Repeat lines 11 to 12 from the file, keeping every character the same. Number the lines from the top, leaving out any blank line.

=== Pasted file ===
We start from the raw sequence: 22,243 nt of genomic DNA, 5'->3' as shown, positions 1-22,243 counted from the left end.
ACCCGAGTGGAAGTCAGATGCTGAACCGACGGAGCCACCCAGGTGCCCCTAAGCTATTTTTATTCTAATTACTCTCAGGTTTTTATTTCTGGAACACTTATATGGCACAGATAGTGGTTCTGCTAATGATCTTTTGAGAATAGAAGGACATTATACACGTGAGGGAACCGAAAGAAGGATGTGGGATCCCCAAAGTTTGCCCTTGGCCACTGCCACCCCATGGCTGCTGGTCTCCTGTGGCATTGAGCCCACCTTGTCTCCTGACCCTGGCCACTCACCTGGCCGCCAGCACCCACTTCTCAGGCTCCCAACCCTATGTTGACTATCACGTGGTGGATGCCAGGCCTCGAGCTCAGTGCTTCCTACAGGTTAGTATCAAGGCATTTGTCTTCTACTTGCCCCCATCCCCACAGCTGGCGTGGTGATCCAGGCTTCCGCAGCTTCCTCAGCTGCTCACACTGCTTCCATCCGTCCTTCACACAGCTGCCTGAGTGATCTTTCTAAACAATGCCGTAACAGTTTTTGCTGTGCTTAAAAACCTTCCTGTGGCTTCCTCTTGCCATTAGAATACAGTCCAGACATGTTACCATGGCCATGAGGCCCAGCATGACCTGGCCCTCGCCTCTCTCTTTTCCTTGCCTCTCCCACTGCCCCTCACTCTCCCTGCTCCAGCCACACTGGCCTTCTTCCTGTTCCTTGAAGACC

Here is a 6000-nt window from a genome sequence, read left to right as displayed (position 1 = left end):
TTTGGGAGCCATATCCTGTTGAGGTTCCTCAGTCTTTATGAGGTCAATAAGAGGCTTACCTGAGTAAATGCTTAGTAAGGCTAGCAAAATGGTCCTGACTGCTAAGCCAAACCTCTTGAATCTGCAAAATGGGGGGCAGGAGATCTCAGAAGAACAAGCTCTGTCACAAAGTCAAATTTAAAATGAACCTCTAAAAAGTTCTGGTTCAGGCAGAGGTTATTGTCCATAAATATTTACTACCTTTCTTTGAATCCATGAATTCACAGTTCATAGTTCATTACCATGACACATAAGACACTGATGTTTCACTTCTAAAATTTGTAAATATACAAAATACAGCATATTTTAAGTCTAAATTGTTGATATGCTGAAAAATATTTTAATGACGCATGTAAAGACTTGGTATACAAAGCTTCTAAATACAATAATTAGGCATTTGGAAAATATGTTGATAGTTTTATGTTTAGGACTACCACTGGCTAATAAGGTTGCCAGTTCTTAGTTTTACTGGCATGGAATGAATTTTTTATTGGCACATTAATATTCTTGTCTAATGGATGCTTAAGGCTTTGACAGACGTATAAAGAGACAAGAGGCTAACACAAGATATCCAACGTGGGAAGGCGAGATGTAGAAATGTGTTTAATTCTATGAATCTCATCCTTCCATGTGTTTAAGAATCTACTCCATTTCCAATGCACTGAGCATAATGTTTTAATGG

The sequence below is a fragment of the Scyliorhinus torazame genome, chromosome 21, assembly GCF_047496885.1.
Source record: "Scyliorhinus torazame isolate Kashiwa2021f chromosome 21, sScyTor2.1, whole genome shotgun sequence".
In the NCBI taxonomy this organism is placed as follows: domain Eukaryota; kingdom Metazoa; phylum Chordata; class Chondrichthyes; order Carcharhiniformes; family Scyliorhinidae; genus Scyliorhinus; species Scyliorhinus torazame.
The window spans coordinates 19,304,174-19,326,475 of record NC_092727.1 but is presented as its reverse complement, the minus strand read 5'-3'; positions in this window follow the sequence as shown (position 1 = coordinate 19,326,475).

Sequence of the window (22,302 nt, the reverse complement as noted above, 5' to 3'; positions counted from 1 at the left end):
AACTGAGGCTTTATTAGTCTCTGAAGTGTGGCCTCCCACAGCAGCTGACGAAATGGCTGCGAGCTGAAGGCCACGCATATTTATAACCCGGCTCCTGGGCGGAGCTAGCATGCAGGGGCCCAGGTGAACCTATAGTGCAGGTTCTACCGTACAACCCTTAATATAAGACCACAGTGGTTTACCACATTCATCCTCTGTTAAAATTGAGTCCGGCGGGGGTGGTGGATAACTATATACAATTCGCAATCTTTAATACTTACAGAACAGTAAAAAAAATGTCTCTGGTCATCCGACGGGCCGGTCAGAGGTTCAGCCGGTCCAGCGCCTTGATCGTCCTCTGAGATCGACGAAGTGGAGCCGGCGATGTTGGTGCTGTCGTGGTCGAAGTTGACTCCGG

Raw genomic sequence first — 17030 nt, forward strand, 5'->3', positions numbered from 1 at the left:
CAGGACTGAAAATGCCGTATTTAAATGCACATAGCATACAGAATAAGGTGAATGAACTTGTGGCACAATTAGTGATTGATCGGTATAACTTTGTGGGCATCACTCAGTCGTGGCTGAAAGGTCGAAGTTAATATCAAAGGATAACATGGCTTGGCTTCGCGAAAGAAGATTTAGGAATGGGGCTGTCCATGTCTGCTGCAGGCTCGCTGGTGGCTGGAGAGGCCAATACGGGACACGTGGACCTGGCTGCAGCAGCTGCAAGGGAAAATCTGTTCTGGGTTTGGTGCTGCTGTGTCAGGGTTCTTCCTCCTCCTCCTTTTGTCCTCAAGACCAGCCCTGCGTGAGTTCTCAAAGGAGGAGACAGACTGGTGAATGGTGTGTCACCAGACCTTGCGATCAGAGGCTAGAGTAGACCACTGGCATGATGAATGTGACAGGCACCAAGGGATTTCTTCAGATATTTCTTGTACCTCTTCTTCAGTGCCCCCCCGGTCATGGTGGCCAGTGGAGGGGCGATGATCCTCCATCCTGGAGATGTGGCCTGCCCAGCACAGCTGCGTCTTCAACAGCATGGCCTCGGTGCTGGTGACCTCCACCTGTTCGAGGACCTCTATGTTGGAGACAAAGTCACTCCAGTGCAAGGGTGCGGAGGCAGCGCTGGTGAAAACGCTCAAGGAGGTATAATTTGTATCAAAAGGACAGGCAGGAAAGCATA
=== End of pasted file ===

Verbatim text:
Raw genomic sequence first — 17030 nt, forward strand, 5'->3', positions numbered from 1 at the left:
CAGGACTGAAAATGCCGTATTTAAATGCACATAGCATACAGAATAAGGTGAATGAACTTGTGGCACAATTAGTGATTGATCGGTATAACTTTGTGGGCATCACTCAGTCGTGGCTGAAAGGTCGAAGTTAATATCAAAGGATAACATGGCTTGGCTTCGCGAAAGAAGATTTAGGAATGGGGCTGTCCATGTCTGCTGCAGGCTCGCTGGTGGCTGGAGAGGCCAATACGGGACACGTGGACCTGGCTGCAGCAGCTGCAAGGGAAAATCTGTTCTGGGTTTGGTGCTGCTGTGTCAGGGTTCTTCCTCCTCCTCCTTTTGTCCTCAAGACCAGCCCTGCGTGAGTTCTCAAAGGAGGAGACAGACTGGTGAATGGTGTGTCACCAGACCTTGCGATCAGAGGCTAGAGTAGACCACTGGCATGATGAATGTGACAGGCACCAAGGGATTTCTTCAGATATTTCTTGTACCTCTTCTTCAGTGCCCCCCCGGTCATGGTGGCCAGTGGAGGGGCGATGATCCTCCATCCTGGAGATGTGGCCTGCCCAGCACAGCTGCGTCTTCAACAGCATGGCCTCGGTGCTGGTGACCTCCACCTGTTCGAGGACCTCTATGTTGGAGACAAAGTCACTCCAGTGCAAGGGTGCGGAGGCAGCGCTGGTGAAAACGCTCAAGGAGGTATAATTTGTATCAAAAGGACAGGCAGGAAAGCATA